- Police Beat
- The Forecaster
CAPE ELIZABETH — Sheila Abourjaily has never run the TD Beach to Beacon 10K road race, but she holds one of its records: most consecutive years hosting elite runners.
This year is the race’s 20th anniversary, and Abourjaily’s 19th year hosting athletes at her Salt Spray Lane home during race week.
Her daughter, Erin Dawson-Chalat, who lives nearby on Channel View Road, comes in a close second with 17 consecutive years. She has also run the race several times since moving to Cape Elizabeth 20 years ago, but will sit out this year on Aug. 5 due to a foot injury.
Since 1998, the 6.2-mile route along Cape Elizabeth’s coast has been a destination for top distance runners from around the world. Host families are responsible for providing them with lodging, meals, transportation, and a feeling of comfort in the days leading up to the event.
When Abourjaily first volunteered to host in 1999, she was paired with Simpson Limareng from Kenya and Germán Silva from Mexico. She knew Kenya was home to some of the world’s top athletes, but she had never heard of Silva.
But her husband George had – and she can still remember the look of shock on his face when he told her, “Oh my gosh, Sheila. He’s famous!”
Silva had won the New York City Marathon in back-to-back years (1994 and ’95) and had also represented Mexico in the ’92 and ’96 Summer Olympics. Silva and the Abourjailys hit it off instantly.
“He became my best friend,” Abourjaily said. “Now he is family.”
A signed photo of Silva hangs in the Abourjaily’s home. In black marker he wrote: “To my best friends Sheila and George. You are my family. I love you. Thank you.”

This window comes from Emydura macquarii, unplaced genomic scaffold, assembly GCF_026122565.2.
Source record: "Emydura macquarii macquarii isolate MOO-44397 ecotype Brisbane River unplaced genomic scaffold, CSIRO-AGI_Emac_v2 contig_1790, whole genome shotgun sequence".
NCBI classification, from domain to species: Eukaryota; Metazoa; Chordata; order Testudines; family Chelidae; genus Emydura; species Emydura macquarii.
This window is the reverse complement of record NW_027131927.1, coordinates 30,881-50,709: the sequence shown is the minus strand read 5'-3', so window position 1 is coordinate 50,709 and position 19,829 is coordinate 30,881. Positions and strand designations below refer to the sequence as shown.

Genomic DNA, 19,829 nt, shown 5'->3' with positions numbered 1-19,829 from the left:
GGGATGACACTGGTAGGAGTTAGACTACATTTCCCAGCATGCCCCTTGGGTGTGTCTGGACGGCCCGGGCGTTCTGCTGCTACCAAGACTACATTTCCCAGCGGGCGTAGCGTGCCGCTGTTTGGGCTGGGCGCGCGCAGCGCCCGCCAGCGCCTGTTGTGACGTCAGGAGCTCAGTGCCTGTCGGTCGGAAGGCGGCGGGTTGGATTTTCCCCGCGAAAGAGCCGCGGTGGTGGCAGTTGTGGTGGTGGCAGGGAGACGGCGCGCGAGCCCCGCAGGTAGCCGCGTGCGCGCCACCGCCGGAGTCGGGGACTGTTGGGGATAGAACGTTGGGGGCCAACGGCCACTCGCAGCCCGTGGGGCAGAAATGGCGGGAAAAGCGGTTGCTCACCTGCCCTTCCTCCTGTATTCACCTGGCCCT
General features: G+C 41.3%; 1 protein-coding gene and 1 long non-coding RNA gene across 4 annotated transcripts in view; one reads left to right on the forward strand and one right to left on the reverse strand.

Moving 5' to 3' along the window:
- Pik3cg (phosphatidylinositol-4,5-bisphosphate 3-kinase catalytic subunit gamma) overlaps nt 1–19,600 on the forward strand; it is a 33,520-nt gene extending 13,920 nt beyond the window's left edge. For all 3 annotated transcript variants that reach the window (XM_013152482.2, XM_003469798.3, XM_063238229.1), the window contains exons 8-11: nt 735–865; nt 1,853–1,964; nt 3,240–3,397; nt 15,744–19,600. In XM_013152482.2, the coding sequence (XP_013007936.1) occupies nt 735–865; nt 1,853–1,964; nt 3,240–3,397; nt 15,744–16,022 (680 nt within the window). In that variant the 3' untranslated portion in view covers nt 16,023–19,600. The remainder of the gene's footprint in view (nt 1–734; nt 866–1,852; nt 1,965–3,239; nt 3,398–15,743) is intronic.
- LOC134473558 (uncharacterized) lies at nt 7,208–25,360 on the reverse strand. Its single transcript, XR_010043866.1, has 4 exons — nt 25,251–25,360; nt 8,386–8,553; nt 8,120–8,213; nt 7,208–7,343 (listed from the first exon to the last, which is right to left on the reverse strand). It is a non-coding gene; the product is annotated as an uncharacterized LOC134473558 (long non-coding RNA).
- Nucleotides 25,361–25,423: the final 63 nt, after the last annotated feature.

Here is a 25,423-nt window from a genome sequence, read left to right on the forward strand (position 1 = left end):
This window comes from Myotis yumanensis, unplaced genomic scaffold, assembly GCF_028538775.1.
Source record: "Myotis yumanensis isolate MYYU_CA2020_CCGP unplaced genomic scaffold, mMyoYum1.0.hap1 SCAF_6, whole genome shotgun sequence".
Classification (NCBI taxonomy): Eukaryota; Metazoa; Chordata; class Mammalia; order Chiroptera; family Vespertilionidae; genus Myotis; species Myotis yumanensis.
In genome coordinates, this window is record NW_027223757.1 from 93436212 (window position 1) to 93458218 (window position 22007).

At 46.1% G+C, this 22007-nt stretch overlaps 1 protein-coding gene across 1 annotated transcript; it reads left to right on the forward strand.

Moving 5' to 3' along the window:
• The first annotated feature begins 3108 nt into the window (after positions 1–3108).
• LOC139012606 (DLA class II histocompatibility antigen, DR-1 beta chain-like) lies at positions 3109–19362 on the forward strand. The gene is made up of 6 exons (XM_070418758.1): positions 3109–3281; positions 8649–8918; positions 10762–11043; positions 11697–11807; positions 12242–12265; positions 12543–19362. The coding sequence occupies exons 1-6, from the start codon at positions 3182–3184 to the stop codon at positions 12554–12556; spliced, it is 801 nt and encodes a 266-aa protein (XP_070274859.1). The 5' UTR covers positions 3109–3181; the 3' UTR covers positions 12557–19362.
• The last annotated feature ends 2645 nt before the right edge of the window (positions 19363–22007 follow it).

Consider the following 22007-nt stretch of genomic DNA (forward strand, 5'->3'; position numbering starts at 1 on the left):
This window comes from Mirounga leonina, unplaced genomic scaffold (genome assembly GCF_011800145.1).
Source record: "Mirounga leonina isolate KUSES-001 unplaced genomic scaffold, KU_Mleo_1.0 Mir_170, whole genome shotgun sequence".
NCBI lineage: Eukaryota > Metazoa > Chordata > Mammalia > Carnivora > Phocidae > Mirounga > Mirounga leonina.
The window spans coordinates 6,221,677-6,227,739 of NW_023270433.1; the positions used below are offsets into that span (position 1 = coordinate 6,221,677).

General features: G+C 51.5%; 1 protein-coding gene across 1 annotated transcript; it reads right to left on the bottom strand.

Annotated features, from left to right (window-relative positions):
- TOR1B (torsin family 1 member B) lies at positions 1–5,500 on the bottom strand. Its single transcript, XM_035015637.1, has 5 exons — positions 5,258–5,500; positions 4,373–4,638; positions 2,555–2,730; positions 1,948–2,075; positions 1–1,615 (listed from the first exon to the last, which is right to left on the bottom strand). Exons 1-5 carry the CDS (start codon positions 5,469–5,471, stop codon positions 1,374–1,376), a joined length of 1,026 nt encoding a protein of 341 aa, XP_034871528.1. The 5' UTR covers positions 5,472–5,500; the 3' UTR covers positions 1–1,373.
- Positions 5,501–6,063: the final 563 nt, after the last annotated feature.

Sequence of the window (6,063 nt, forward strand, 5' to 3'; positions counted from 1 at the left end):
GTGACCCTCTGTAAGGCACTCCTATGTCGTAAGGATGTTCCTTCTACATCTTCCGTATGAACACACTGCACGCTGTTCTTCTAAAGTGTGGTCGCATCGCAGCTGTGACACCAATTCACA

The Abourjailys have stayed in touch with Silva throughout the years. They visit each other as frequently as possible, and Silva’s son, who was only 1 when he first met the Abourjailys, is turning 18 this year.
Abourjaily’s and Dawson-Chalat’s other memorable guests have included Kenyans Godfrey Kiprotich, Lornah Kiplagat, 2001 champion Evans Rutto, two-time winner Micah Kogo, and five-time champion Catherine “The Great” Ndereba.
Abourjaily has visited her guests in Kenya three times; Dawson-Chalat has twice. Their friend and Beach to Beacon founder, Joan Benoit Samuelson, accompanied them on one trip.
Once, Abourjaily delivered a bridesmaid dress from David’s Bridal to Ndereba for her sister’s wedding. Next to the photo of Silva in Abourjaily’s home hangs a photo of Ndereba, smiling in pink, standing next to the bride and groom.
Each year, on the Friday before race day, Dawson-Chalat hosts a dinner for elite runners where she prepares and serves ugali, a traditional African cornmeal typically accompanied by a meat or vegetable stew. Because she is vegan, she has only tasted the dish once, but said the runners from Africa love it.
“Each (runner) we’ve hosted (from Kenya) is so neat and kind and grateful,” Dawson-Chalat said. “They’re just happy to be here.”
The mother-daughter duo said they are looking forward to hosting two more Kenyan runners this year. Abourjaily will host Leonard Barsoston and Dawson-Chalat will host Stephen Sambu.
“It’s quite nice in a small town (like Cape Elizabeth) to host people from other countries,” Dawson-Chalat said. “I love hearing their stories.”
Sheila Abourjaily, left, and her daughter, Erin Dawson-Chalat, outside Abourjaily’s Cape Elizabeth home early Wednesday morning, July 26. Next week they’ll be hosting elite runners for the 20th annual TD Beach to Beacon 10K.